Saturday, May 27, 2017

Pic(k) of the Week: ASBC Hot Steep Malt Sensory Method

ASBC Hot Steep Malt Sensory Method (demonstrated by Craft Maltsters Guild)

The Craft Maltsters Guild was there at the recent Craft Brewers Conference in Washington, D.C., demonstrating the new Hot Steep Malt Sensory Method of the American Society of Brewing Chemists (ASBC).

At the Guild's booth, Jessica Johnstone of Grouse Malting (of Colorado) was kind enough to explain the process to me.
This is a demo of the ASBC Hot Steep Malt Sensory Method. It was published about a year ago. A lot of our malthouses have found it very beneficial for a multitude of purposes including brand development or quality control. Essentially, it's a hot steeped malt tea, filtered. Maltsters use it to identify aromas, tastes, flavors, and mouthfeel. Brewers can as well. We're looking for each batch of malt to taste the same, so we can market it as the same product. If there's an outlier, it's something we have to address.

A valuable test —developed by scientists Cassie Liscomb of Briess Malt & Ingredients and Lindsay Barr of New Belgium Brewing, it's a surprisingly uncomplicated procedure, using a coffee grinder and Thermos bottle, filter paper and jars. No expensive equipment needed, 'craft' brewers and maltsters.

"May I taste the samples," I asked Johnstone. "They're grainy and malty," she forewarned me.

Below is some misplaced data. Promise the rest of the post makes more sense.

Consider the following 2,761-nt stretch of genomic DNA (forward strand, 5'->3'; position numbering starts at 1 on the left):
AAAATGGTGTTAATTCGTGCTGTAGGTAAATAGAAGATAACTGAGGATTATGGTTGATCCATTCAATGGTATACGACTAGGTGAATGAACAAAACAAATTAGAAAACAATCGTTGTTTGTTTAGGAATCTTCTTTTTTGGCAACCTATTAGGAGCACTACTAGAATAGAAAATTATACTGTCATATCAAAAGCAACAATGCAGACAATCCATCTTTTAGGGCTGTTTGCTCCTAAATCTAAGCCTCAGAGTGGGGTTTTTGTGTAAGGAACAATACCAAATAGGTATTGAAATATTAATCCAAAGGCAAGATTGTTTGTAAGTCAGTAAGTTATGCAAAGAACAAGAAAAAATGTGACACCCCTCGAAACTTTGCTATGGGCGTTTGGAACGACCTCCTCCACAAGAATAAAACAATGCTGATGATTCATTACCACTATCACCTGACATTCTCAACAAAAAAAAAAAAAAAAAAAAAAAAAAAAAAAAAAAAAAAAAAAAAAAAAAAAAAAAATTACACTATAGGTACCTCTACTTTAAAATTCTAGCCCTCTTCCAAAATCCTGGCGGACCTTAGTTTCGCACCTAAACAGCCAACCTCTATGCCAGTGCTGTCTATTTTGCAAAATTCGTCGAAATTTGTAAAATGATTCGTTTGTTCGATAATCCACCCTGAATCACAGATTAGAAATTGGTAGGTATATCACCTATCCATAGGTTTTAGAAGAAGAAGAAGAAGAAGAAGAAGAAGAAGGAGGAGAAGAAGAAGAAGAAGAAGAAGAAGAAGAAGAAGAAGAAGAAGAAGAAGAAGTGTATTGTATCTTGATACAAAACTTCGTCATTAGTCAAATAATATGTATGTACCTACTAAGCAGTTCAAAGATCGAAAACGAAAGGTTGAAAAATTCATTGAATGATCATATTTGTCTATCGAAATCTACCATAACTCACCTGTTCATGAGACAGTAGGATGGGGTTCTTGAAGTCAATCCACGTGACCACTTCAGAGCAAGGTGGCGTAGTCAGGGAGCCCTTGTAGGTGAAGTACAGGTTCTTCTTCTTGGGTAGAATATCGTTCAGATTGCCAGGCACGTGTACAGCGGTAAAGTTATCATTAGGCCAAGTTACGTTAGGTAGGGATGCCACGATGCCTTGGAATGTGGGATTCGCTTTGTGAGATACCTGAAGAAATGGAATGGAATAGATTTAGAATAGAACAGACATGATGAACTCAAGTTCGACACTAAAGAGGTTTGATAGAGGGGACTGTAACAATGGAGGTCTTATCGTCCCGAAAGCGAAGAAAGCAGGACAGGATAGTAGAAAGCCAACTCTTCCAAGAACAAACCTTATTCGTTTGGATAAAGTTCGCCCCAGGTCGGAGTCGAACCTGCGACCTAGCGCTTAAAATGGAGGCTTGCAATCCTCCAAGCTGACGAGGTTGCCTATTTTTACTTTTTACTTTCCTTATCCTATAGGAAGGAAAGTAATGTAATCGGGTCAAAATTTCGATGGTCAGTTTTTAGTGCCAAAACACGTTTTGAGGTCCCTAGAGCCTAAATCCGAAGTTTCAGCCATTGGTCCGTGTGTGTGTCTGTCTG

"I've known only one brewer only who didn't like the taste of wort," I replied. "These samples are delicious."

  • A description of the process by Cassie Liscomb: here.
  • A slide presentation from co-developer Lindsay Barr, at the CBC: here.
  • From the ASBC:
    The brewing industry is in need of a rapid method for wort preparation to evaluate the extractable flavors and aromas that are present in malt. Historically, the standardized evaluation of malt has been limited to the measurement of physical and analytical properties and has notably not included sensory. Previous publications in brewing literature have documented malt sensory methods, but such methods have not been validated in order to gain acceptance as standard methods for the industry. Here we discuss findings from the hot-steep validation study, where repeatability and sensitivity were measured by a series of triangle tests. The design of the validation study dictates that the hot-steep method proves to be repeatable if identical wort samples prepared by two different technicians in the same laboratory are not found to be significantly different. Similarly, the method proves to be sensitive if two different malts prepared by the same technician in the same laboratory are found to be significantly different. Due to the perishable nature of wort, the study does not aim to prove reproducibility among different laboratories. A successful validation of the hot-steep method will lead to publication in the American Society of Brewing Chemists Methods of Analysis, which will make it the first method to be published in the area of raw materials sensory. [It has been.] This is a significant event for the brewing industry and will undoubtedly lead to the advancement of malt flavor research.
  • More about the Craft Brewers Conference: here. More photos: here.
  • What is the Craft Maltsters Guild? That question answered: here.

  • Pic(k) of the Week: one in a weekly series of photos taken (or noted) by me, posted on Saturdays, and often, but not always, with a good fermentable as the subject.
  • Camera: Olympus Pen E-PL1.
  • Commercial reproduction requires explicit permission, as per Creative Commons.

  • For more from YFGF:

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